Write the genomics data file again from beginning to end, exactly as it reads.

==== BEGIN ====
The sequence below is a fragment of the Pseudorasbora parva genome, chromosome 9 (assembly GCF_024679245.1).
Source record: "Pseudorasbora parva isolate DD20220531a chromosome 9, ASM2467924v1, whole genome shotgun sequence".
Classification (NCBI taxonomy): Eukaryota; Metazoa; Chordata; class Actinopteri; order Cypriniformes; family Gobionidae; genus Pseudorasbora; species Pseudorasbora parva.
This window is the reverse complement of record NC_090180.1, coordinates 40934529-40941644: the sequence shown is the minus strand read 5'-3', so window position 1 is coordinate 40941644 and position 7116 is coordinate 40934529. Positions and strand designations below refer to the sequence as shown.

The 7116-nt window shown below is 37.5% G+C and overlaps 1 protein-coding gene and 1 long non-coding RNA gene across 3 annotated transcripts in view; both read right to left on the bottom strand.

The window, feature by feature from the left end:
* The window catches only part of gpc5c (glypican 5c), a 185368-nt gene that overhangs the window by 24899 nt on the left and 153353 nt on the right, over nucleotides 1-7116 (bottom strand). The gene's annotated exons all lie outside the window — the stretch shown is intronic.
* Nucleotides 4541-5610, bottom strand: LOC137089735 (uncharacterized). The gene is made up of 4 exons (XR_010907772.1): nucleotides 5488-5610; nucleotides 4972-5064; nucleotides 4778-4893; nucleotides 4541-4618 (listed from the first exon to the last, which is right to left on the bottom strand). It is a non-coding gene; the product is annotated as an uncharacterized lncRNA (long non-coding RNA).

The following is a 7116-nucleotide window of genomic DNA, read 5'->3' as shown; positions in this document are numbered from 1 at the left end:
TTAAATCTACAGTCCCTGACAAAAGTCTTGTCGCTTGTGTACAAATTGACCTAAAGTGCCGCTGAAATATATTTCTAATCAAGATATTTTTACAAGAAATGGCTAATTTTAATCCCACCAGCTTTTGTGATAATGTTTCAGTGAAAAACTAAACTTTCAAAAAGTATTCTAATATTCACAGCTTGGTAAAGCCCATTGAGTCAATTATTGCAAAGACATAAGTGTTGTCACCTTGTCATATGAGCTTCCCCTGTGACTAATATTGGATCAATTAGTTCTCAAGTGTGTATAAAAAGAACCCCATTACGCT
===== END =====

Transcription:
The sequence below is a fragment of the Pseudorasbora parva genome, chromosome 9 (assembly GCF_024679245.1).
Source record: "Pseudorasbora parva isolate DD20220531a chromosome 9, ASM2467924v1, whole genome shotgun sequence".
Classification (NCBI taxonomy): Eukaryota; Metazoa; Chordata; class Actinopteri; order Cypriniformes; family Gobionidae; genus Pseudorasbora; species Pseudorasbora parva.
This window is the reverse complement of record NC_090180.1, coordinates 40934529-40941644: the sequence shown is the minus strand read 5'-3', so window position 1 is coordinate 40941644 and position 7116 is coordinate 40934529. Positions and strand designations below refer to the sequence as shown.

The 7116-nt window shown below is 37.5% G+C and overlaps 1 protein-coding gene and 1 long non-coding RNA gene across 3 annotated transcripts in view; both read right to left on the bottom strand.

The window, feature by feature from the left end:
* The window catches only part of gpc5c (glypican 5c), a 185368-nt gene that overhangs the window by 24899 nt on the left and 153353 nt on the right, over nucleotides 1-7116 (bottom strand). The gene's annotated exons all lie outside the window — the stretch shown is intronic.
* Nucleotides 4541-5610, bottom strand: LOC137089735 (uncharacterized). The gene is made up of 4 exons (XR_010907772.1): nucleotides 5488-5610; nucleotides 4972-5064; nucleotides 4778-4893; nucleotides 4541-4618 (listed from the first exon to the last, which is right to left on the bottom strand). It is a non-coding gene; the product is annotated as an uncharacterized lncRNA (long non-coding RNA).

The following is a 7116-nucleotide window of genomic DNA, read 5'->3' as shown; positions in this document are numbered from 1 at the left end:
TTAAATCTACAGTCCCTGACAAAAGTCTTGTCGCTTGTGTACAAATTGACCTAAAGTGCCGCTGAAATATATTTCTAATCAAGATATTTTTACAAGAAATGGCTAATTTTAATCCCACCAGCTTTTGTGATAATGTTTCAGTGAAAAACTAAACTTTCAAAAAGTATTCTAATATTCACAGCTTGGTAAAGCCCATTGAGTCAATTATTGCAAAGACATAAGTGTTGTCACCTTGTCATATGAGCTTCCCCTGTGACTAATATTGGATCAATTAGTTCTCAAGTGTGTATAAAAAGAACCCCATTACGCT